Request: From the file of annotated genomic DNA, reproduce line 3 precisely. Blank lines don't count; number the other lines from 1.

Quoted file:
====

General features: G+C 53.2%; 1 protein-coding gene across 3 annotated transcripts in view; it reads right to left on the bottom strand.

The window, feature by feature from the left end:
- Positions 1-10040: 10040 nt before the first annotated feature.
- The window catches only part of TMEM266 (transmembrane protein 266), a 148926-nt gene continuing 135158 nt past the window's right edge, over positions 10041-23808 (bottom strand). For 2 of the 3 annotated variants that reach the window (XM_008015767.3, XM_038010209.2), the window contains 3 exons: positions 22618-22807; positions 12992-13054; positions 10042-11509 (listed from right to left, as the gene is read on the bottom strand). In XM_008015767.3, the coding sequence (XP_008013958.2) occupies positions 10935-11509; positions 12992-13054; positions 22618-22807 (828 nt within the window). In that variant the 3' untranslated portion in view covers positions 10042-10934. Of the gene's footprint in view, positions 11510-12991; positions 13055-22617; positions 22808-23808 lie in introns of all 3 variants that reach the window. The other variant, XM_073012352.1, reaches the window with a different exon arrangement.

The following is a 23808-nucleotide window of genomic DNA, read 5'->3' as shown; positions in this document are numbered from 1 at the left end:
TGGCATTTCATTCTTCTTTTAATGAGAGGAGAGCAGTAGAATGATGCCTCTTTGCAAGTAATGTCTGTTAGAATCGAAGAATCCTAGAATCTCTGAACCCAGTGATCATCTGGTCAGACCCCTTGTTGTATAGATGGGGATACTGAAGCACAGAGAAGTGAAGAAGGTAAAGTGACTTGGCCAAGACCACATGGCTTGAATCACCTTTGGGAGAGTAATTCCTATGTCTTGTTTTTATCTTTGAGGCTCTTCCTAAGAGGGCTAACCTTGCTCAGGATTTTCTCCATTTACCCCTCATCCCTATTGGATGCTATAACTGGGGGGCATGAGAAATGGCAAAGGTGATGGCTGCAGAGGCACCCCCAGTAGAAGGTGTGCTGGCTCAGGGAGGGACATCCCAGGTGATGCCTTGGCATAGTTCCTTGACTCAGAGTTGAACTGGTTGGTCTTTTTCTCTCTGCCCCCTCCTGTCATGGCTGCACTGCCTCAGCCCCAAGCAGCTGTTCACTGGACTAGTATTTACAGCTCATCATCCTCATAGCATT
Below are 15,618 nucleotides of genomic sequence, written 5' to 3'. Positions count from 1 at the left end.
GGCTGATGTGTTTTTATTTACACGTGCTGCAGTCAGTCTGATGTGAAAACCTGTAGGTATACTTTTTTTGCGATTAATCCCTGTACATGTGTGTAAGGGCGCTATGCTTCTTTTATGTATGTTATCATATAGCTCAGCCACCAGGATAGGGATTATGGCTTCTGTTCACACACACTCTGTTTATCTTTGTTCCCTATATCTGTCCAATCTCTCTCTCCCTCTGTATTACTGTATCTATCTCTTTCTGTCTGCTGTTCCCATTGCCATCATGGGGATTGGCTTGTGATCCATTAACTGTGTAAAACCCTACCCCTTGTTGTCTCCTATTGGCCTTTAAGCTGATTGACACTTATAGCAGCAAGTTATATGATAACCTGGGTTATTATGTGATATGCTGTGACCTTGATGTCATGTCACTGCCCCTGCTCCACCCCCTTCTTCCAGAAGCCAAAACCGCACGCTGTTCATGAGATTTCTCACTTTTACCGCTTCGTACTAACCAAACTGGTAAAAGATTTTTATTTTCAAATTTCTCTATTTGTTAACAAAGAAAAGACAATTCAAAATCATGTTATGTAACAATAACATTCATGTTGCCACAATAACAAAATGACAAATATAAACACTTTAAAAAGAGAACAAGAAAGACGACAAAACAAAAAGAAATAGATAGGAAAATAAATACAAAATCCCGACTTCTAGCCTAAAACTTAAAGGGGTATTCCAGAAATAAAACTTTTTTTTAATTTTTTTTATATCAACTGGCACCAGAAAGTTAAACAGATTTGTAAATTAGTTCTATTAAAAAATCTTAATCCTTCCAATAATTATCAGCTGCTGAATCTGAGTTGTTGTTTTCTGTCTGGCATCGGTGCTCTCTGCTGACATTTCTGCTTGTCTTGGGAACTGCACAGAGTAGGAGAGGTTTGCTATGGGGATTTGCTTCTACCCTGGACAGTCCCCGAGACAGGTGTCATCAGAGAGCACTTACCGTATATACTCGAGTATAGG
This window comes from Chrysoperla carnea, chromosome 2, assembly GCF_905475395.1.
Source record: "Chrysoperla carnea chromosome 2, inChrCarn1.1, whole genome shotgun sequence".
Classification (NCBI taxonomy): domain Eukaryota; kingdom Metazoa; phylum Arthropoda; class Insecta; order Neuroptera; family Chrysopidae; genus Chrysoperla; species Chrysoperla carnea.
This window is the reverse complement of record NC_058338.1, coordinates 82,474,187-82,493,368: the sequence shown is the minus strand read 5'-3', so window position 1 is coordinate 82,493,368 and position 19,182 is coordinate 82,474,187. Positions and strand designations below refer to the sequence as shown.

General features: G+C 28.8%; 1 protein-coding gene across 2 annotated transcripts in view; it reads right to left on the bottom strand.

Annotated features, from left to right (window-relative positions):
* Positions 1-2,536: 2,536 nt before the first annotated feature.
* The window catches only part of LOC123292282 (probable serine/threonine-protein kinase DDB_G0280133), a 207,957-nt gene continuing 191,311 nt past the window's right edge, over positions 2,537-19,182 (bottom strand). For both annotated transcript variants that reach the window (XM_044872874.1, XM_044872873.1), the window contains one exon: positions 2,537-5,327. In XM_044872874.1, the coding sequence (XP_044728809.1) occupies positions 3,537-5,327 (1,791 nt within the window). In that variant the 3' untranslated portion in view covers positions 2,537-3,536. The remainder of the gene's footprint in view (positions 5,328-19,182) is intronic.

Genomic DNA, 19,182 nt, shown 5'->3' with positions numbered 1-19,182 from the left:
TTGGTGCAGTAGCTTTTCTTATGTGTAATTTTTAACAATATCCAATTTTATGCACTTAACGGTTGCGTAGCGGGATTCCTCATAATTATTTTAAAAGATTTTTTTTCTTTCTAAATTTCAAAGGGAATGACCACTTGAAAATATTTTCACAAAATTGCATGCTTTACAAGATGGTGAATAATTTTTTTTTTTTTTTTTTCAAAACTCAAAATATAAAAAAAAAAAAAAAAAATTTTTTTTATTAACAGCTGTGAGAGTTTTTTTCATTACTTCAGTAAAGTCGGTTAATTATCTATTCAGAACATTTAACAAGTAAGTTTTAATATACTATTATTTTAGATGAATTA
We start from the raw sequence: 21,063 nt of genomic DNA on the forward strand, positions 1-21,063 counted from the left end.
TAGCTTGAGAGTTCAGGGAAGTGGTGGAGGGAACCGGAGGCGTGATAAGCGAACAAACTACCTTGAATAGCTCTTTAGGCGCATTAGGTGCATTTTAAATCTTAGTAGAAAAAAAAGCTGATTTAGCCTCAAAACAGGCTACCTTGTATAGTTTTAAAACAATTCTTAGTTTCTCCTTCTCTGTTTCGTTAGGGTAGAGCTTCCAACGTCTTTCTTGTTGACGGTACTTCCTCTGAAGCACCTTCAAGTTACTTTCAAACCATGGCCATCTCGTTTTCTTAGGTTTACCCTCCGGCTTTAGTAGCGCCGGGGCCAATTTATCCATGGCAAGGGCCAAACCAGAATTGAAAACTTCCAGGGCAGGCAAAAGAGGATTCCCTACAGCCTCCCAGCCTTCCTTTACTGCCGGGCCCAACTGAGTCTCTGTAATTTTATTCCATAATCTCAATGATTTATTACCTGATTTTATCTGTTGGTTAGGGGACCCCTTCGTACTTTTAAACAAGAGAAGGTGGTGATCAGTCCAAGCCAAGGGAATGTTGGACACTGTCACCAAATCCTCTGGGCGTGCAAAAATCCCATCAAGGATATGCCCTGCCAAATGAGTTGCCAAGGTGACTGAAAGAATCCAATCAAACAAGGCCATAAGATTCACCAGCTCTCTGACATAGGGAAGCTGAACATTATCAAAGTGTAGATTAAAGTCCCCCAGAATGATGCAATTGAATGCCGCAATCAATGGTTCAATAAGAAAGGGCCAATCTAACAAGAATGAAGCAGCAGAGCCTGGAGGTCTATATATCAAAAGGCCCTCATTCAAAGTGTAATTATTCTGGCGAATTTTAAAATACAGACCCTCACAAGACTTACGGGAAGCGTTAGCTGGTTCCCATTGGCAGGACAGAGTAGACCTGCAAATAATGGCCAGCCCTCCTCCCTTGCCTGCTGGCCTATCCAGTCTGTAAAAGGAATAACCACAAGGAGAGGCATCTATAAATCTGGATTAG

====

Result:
- Positions 1-10040: 10040 nt before the first annotated feature.